Two possible trade destinations for Winnipeg Jets’ Nikolaj Ehlers

Winnipeg Jets winger Nikolaj Ehlers. (Larry MacDougal/CP)

Nikolaj Ehlers has never scored 30 goals in a season.

It’s one of those things that, at least from afar, kind of catches you off guard.

The speedy Dane has looked like such a dangerous scoring winger at times during a decade-long career that it just feels like there should be a 36 and a 33 somewhere in that Hockey Reference goal column.

He’s certainly come close, notching 29 goals in his age-21 season as a third-year NHLer who appeared on his way to becoming — at worst — a regular 35-goal man. Of course, he also buried the biscuit at a 37-goal pace in both the pandemic-shortened 2020-21 campaign (21 goals in 47 games) and the next season, an injury-plagued showing in 2021-22 when he netted 28 in 62.

Both the injuries and that gnawing sense there could always be a little bit more production with Ehlers are factors to consider as we contemplate where this player — with one year remaining on his contract — might skate next year if, as all indications seem to be, there isn’t an extension to be worked out in Winnipeg.

Then again, how easy will it be for teams in need of scoring to look at those tantalizing stretches of Ehlers’ career and wonder if a guy who is still entering just his age-28 season could put it (and keep it) all together in a new location — especially if signing to stick around that new burgh for the next half-decade or so is part of the equation?

If Ehlers’ time on the only team he’s ever known is limited, no shortage of clubs will be calling the Jets to get a handle on what it would take to land him. Here, then, is our shot at a couple deals that could kick off the next chapter of Ehlers’ career.

Winnipeg receives

F Josh Anderson

D Jayden Struble

D Justin Barron

F Owen Beck

Carolina’s 2024 second-round pick

Carolina receives

F Nikolaj Ehlers

D Jordan Harris

26th overall pick from Montreal, previously acquired from Winnipeg

Montreal receives

F Martin Necas

Why the Jets do it: There’s no one fantastic piece coming back, but if things break the right way you could conceivably fill a lot of holes. Anderson is coming off a positively miserable year and you could argue Montreal would need to pay somebody to take the three years remaining on his contract at a cap hit of $5.5 million per season. But this is a fast power forward hockey executives might find hard to quit and Winnipeg has historically embraced acquiring guys with a little term. Anderson, who just turned 30 in May, has had trouble staying healthy, but he was basically a 20-goal guy in a six-foot-three banger’s frame the two previous seasons before this past one.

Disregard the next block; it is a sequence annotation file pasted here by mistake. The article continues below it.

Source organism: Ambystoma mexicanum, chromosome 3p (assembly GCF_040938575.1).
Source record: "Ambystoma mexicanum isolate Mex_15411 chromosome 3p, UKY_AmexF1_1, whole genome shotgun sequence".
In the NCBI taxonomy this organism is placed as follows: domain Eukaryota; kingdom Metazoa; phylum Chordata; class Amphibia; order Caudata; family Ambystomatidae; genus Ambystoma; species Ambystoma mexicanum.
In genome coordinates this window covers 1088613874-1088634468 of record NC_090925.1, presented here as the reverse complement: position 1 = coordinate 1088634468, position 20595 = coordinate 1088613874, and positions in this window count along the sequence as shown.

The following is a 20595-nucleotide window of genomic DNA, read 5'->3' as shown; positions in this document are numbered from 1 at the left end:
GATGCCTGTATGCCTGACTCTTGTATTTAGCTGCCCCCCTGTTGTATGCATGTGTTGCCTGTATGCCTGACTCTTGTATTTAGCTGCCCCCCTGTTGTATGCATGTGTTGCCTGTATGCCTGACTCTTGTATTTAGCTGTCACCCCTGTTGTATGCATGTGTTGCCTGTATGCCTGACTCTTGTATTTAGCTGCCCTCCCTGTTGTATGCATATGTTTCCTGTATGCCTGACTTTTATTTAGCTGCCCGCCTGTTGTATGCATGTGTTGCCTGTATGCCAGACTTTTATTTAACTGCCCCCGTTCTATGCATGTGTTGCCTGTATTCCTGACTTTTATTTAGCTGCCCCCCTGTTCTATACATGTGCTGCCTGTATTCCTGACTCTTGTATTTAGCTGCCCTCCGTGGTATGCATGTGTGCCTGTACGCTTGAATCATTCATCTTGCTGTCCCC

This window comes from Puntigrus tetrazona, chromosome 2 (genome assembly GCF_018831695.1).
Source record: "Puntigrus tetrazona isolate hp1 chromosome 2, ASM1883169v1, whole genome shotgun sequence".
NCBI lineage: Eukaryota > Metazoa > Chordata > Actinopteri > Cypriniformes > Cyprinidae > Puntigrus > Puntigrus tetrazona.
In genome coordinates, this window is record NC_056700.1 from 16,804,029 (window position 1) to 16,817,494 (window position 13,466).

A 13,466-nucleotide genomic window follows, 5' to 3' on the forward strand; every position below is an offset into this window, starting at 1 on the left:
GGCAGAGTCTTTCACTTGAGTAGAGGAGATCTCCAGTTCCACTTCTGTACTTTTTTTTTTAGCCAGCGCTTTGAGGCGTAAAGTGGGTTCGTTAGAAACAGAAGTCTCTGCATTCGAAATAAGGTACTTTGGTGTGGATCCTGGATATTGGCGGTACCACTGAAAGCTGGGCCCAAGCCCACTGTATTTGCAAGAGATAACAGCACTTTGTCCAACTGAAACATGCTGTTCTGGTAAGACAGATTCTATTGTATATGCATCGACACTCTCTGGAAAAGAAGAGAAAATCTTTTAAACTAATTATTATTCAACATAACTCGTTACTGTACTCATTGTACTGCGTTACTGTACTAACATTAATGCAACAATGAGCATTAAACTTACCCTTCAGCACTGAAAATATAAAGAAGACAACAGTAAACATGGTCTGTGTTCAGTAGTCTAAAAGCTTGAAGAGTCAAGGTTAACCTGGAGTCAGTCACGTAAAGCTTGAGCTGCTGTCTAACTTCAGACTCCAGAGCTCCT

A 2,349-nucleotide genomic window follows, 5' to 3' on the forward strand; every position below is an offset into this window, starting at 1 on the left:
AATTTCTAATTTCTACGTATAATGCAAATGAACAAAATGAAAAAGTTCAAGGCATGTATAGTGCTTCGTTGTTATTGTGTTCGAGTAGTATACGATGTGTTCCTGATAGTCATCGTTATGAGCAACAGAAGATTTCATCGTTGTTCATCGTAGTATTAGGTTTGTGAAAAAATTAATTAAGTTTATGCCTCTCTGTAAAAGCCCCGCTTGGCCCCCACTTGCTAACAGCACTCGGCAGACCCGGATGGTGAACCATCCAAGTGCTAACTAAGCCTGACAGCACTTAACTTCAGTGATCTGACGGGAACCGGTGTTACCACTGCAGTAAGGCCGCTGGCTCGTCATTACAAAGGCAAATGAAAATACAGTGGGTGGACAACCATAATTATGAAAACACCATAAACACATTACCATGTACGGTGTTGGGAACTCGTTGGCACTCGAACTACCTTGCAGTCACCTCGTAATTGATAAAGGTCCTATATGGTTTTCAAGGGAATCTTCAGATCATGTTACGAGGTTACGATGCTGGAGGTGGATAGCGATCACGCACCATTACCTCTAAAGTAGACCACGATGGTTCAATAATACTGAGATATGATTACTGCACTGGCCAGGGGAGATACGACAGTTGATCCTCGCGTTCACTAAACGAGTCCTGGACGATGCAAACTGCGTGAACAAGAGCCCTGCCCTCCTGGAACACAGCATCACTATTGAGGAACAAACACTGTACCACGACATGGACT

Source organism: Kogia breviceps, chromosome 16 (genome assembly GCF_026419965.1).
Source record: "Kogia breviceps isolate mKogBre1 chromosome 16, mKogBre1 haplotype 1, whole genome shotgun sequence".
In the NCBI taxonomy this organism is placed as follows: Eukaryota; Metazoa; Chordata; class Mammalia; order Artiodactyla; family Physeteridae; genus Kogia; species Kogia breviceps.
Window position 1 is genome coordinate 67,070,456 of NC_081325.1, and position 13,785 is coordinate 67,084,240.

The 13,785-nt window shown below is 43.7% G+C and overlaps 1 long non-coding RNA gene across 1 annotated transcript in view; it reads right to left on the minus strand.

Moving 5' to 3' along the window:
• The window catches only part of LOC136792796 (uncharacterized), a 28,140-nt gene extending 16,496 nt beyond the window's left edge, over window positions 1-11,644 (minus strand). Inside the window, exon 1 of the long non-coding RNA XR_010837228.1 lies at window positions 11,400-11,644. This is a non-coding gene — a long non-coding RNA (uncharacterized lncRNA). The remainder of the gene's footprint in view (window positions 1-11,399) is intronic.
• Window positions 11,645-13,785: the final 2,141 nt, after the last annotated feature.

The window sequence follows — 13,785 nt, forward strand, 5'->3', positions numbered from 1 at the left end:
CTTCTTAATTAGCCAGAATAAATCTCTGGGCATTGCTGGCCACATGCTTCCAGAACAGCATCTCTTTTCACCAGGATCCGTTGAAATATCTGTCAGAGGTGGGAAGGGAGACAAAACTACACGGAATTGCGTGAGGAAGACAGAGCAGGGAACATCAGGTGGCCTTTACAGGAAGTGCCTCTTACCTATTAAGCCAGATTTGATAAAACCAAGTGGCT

Jayden Struble is a bull-strong defenceman who moves well and showed real NHL potential as a rookie this year, while Justin Barron is a coveted right-shot D-man who’s flashed decent NHL stretches. Put the 2020 first-rounder on a team with his brother, Morgan, and hope he finds his best self at the still-young age of 22. 

Owen Beck is coming off an MVP showing at the Memorial Cup and screams valuable pro. If the Jets are lucky, he might become a top-sixer after a little seasoning. 

Why the Hurricanes do it: Carolina is perpetually in need of scoring and Ehlers could provide that. After some ups and downs in Manitoba, you have to think Ehlers — if things go well in Raleigh — would seriously consider putting down roots in a quiet, warm locale with a solid squad.

Jordan Harris’s name may not jump off the page, but he’s shown himself to be a very smart D-man in Montreal who can basically be trusted in all situations. His floor is that of an overqualified third-pair guy who can play both sides of the rink and his ceiling is ultra-reliable No. 4 guy on a competitive squad. 

Carolina would also now hold the 26th and 27th selections in the draft; perhaps it could bundle them and move up the board to select an enticing prospect. 

Why the Canadiens do it: It’s a lot going out the door from Montreal, but nothing that feels like a back-breaker. Montreal is loaded with young defence and blue line prospects, so losing three young D-men with NHL experience — even one as sturdy as Harris — is palatable. Beck is a great prospect, but the Canadiens are bringing in a 25-year-old, in Necas, who would eat up a top-six slot for the next half-decade, at least. 

The Canadiens have a lot of quality young pieces; if their rebuild lacks something it’s high-end talent and Necas possesses that. 

Winnipeg receives

Utah’s 2025 first-round pick, top-five protected

Utah’s 2025 second-round pick

Florida’s 2024 second-round pick, previously acquired by Utah

Utah receives

F Nikolaj Ehlers

Why the Jets do it: It’s a bit of a kick-the-can play; acquire draft futures that can be turned into bodies down the road. Winnipeg isn’t typically a free-agent destination for top-end talent, but there are a number of workmanlike UFA defencemen available this year the Jets could pursue. Try to bolster the blue with Ehlers’ $6 million cap hit off the books and liquidate the Utah picks (or don’t) before the 2025 deadline as you see fit.

Why Utah does it: Because it literally has 10 second-round picks from 2024 to ’26. Surely the plan all along — whether in the desert or mountains — was to turn many of those into bodies and the time has come. Bring a new player with goal-scoring chops to your new market, hope he thrives and maybe the fit works long-term.

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